Dennis and Ann Duffala watched Cape grow from its infancy
When Dennis and Ann Duffala moved to Cape Coral about 50 years ago with their families, the unincorporated community was a world away from the one the teens had come from.
“It was kind of a barren wasteland at that point,” Dennis laughed.
Dennis’ family relocated to this then rural area in 1958 from Solon, Ohio, a suburb of Cleveland, when Dennis was 12. His father, Clarence “Butch” Duffala, was a high-end home builder who saw an opportunity in building a community from the ground up. The Duffalas were the third family to move to Cape Coral.
“He saw this an an opportunity to be both creative and build homes,” Dennis said. “He thought it would be a good place to raise his family.”
Four years later, at age 15, Ann Finkernagel moved to the community with her father, mother and two siblings. Robert Finkernagel Jr. had taken a job as the managing director of Cape Coral for the Gulf American Land Corporation. Finkernagel had been a manager of the chamber of commerce in Gainesville.
Gulf American Land Corporation was the developer behind the city.
“I was very distressed to be leaving Gainesville because it was and still is a university town,” Ann said, adding that Cape Coral was “very, very rural at that point.”
“I was not impressed at all,” she said of the unincorporated community.
Under a deal with her father that he would make arrangements for her to return to Gainesville to finish out her school years if she would try it out for one year in the Cape, Ann settled in and watched the city grow around her.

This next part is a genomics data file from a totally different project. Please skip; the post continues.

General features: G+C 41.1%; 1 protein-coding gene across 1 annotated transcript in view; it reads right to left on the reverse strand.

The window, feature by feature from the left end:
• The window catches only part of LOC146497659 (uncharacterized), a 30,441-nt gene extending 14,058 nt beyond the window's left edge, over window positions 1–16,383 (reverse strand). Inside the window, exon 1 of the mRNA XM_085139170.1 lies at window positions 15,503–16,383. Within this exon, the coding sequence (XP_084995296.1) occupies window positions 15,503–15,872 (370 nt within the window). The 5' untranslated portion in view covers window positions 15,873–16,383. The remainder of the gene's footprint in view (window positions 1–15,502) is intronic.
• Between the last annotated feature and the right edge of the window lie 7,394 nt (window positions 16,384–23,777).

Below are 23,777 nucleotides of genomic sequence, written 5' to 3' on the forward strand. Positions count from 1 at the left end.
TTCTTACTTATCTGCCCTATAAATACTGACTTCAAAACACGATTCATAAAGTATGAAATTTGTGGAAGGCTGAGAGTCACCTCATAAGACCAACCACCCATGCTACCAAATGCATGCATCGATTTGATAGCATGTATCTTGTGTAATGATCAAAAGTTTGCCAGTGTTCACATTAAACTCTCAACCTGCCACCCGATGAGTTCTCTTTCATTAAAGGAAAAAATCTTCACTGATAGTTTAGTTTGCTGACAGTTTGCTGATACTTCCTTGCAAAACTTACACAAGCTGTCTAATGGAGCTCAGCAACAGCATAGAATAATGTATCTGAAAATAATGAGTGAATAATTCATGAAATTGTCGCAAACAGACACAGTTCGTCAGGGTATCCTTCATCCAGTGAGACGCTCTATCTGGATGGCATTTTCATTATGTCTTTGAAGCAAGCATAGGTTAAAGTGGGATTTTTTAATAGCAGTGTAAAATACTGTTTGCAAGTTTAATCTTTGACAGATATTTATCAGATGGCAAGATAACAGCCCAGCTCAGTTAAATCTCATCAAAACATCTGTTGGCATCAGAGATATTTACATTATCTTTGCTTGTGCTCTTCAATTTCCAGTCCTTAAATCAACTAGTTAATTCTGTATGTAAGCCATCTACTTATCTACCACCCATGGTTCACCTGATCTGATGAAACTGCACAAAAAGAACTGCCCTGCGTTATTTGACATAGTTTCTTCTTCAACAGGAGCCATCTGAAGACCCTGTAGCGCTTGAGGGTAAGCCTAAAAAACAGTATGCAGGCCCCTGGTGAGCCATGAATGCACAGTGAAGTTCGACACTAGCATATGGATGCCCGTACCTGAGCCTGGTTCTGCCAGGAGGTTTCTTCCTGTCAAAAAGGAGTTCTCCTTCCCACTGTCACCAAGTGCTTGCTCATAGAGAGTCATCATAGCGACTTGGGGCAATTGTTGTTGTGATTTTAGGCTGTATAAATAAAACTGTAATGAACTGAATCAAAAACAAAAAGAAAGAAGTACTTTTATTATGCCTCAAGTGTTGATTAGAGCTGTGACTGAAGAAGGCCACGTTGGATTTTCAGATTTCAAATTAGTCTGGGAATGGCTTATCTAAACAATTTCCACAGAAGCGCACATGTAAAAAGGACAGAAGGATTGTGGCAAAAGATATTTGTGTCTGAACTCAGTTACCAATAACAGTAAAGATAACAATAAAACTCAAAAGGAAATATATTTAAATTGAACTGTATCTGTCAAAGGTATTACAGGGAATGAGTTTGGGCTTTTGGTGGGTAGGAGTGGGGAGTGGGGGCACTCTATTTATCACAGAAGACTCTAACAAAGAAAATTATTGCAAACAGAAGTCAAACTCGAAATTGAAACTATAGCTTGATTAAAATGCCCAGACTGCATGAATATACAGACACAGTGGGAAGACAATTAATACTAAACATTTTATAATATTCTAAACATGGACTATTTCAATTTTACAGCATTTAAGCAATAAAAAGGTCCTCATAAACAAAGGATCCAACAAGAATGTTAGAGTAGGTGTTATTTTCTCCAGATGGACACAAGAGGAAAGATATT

A lot of the early construction going on in the Cape, Butch Duffala and his son had a hand in. According to Dennis, out of the first 500 residences built in the Cape, about 250 to 300 of those could be attributed to Butch’s business. Gulf American wanted him to work for the company as a developer, but he chose to remain independent.
After building homes, Butch moved into the commercial and industrial field. Dennis said his father built the first gas station in the Cape, Bic’s PURE Gas Station, on the corner of Cape Coral Parkway and Del Prado Boulevard. He also built the first pharmacy, Roberts’ Pharmacy, and the Cape Coral Bank.
Located across from one another on Cape Coral Parkway, the first bank and the pharmacy were found between Del Prado and the Caloosahatchee River. Butch built the shopping center that at the time housed Elmer’s grocery store, now known as Big John’s plaza. Out of the first 10 churches, he constructed five or six, and he also built the community’s first factory, a clothing factory, Dennis said.